WW100 Scotland is set to commemorate the remarkable achievements of Dr Elsie Inglis and the Scottish Women’s Hospitals during the WW1 effort, 100 years on from her death.
Launching the commemorations today were Patricia Purdom, whose Great Grandmother was a cousin of Dr Elsie Inglis, Clea Thompson, great, great, great niece of Elsie, and amateur historian Alan Cumming at Surgeons’ Hall Museums at the Royal College of Surgeons of Edinburgh, where memorabilia including Elsie’s medals are on display. Reserve Nurses Sergeant Catherine Pounder and Petty Officer Naval Nurse Sean Carruthers and student Acting Pilot Officer Lily Chubb – representing the Armed Forces, Royal Navy, and RAF respectively – also joined in honour of their forebear.
A private ceremony will be held at Elsie’s grave in the Dean Cemetery on November 26 – 100 years to the day of her death. A larger ceremony will take place in St Giles Cathedral on November 29, 100 years to the day of her funeral there. Sergeant Pounder will be a wreath bearer at the St Giles Ceremony.
In August 1914 when Britain entered World War One, women like Dr Elsie Inglis saw the war as an opportunity for women to play their part, recognising that they were every bit as gifted on the operating table as any man. After being told by the War Office ‘my good lady go home and sit still’ as women doctors and surgeons were not permitted to serve in front-line hospitals, Elsie offered her services to Britain’s allies. On their acceptance, she formed the Scottish Women’s Hospitals and together with her colleagues and associates from the suffragist movement between 1914-1919 raised the equivalent of £53m in today’s money to buy equipment and get their stations to the front line.
Seventeen Scottish Women’s Hospitals were set up across France, Corsica, Greece, Macedonia, Romania and Serbia to treat soldiers, as well as a number of satellite hospitals and dressing stations. Of the near 1,500 personnel, only 20 were men. The Scottish Women’s Hospitals served the war effort from 1914 to 1919 and were not formally disbanded until 1925.
Amateur historian Alan Cumming has been researching the story of Elsie and the Scottish Women’s Hospitals for four years. While attending a football match in Serbia where Elsie spent most of her war years and is affectionately known as the ‘Serbian mother from Scotland’, he saw a commemorative plaque and wanted to know more.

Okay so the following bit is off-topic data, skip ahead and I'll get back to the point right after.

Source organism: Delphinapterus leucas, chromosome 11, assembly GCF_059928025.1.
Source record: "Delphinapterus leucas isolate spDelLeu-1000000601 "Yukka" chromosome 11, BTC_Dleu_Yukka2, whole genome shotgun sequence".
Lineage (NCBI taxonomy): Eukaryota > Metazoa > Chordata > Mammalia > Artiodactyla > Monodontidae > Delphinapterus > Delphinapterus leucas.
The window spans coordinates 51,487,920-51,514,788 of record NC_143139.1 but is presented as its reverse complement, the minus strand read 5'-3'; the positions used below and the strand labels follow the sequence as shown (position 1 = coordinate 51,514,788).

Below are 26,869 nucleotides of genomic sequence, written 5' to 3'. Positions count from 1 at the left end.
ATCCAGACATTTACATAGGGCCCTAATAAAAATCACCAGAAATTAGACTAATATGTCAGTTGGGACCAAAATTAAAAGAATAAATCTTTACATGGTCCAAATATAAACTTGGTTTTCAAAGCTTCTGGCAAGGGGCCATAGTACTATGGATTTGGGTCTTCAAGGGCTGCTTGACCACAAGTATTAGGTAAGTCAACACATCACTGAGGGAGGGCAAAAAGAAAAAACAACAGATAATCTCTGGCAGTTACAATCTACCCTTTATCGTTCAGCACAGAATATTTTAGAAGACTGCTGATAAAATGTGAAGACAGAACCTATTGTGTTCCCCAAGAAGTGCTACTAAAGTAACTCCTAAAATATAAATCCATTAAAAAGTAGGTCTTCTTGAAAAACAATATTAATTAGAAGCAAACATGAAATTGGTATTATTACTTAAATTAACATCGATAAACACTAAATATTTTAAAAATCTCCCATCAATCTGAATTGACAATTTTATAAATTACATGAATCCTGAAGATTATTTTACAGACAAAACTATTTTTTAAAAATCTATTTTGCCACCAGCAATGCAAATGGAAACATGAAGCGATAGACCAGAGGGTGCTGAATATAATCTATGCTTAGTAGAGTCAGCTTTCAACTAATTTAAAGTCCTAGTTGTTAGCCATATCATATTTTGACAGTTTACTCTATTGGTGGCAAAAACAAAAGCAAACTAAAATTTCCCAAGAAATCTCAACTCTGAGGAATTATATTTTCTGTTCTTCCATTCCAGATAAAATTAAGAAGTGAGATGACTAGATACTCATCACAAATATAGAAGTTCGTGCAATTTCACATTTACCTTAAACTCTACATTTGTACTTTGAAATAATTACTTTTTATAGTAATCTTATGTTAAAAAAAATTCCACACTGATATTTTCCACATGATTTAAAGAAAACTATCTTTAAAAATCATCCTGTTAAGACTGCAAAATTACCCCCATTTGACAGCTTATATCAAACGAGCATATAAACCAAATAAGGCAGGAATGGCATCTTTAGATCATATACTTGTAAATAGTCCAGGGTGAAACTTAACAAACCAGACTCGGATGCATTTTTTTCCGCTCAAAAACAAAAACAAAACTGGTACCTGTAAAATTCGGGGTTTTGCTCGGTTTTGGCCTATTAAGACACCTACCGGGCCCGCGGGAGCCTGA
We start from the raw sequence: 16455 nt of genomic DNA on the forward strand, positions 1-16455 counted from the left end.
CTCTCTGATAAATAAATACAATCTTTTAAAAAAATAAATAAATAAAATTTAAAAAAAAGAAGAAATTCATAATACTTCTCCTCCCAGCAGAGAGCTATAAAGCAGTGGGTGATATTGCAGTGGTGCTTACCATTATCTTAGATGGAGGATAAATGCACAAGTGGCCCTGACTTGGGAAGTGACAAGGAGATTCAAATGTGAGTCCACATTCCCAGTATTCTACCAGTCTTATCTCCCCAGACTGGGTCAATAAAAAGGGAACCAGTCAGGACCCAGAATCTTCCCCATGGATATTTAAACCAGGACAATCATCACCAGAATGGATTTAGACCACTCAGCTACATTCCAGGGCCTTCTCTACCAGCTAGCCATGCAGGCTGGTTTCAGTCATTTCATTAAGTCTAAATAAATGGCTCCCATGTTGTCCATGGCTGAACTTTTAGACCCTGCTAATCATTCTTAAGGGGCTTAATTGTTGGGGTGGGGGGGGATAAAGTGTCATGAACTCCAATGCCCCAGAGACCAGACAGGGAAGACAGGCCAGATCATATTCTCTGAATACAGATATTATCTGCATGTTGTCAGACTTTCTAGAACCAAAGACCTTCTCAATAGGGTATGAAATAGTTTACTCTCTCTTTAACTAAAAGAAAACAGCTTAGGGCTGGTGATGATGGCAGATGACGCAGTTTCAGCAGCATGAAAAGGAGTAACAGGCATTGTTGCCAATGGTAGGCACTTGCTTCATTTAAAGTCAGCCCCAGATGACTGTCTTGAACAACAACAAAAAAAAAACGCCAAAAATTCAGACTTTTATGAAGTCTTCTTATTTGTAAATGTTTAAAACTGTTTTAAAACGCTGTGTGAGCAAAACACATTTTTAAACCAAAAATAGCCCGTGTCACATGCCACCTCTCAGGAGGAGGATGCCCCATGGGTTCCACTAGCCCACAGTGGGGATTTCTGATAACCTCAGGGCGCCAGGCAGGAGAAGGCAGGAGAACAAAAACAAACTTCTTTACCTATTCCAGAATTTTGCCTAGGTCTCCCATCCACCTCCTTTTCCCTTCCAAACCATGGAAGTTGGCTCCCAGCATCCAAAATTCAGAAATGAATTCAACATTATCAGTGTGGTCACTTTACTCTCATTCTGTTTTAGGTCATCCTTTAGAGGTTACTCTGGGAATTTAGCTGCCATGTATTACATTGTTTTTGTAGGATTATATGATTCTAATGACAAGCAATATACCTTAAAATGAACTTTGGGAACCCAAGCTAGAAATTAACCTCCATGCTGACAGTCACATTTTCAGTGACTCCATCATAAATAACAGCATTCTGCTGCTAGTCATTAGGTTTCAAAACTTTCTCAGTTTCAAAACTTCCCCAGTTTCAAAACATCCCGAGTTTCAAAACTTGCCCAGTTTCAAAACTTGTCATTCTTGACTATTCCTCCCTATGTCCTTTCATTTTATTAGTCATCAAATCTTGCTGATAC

Alan Cumming comments: “As a young doctor in the 1890s Elsie had worked tirelessly to improve maternity care for the women of Edinburgh. At the age of 50 and with cancer, a health issue she kept from her colleagues, she set off on a remarkable journey – often distressing and dangerous – to support her beloved Serbs wherever they needed her. A vigorous campaigner for votes for women, by this cause she also knew she would demonstrate the capabilities of women while doing her bit for the war effort.
“It is very appropriate that we remember on the centenaries of her death and her funeral, the amazing achievements of Elsie and her 1500 colleagues that served with the Scottish Women’s Hospitals.”
Patricia Purdom, whose Great Grandmother was a cousin of Elsie Inglis, and who will take part in the service at St Giles, said: “I am very proud of Elsie Inglis and what she achieved and I am delighted that her memory is being recognised in these services. I would have loved to have met her and heard her stories first-hand. I remembered my father recalling her remarkable achievements when we would look through the family album and I’m very privileged to still have these photos today.”
Clea Thompson, Elsie’s great, great, great niece, commented: “It is a privilege to be involved in the commemorative events here in Scotland and it was an honour to recently be invited to Serbia to mark the astounding achievements of a remarkable person, Dr Elsie Inglis.
“Elsie worked relentlessly with fortitude in highly traumatic circumstances to save lives throughout her life. It is very meaningful to me personally and, as I continue to learn more about her life, I find her courage extraordinary and inspiring.
“Great strides have been made in the past 100 years in breaking down the barriers of inequality, an achievement made possible through the sacrifice and determination of these women and the families, friends and colleagues who supported them. I am grateful to Alan Cumming for bringing the stories of not only Elsie Inglis, but all involved with the Scottish Women’s Hospitals, into the public arena so they can be recognised and remembered.”
A limited number of tickets are available to the general public for the ceremony at St Giles Cathedral on Wednesday 29 November. To register visit here or call 0300 244 4000.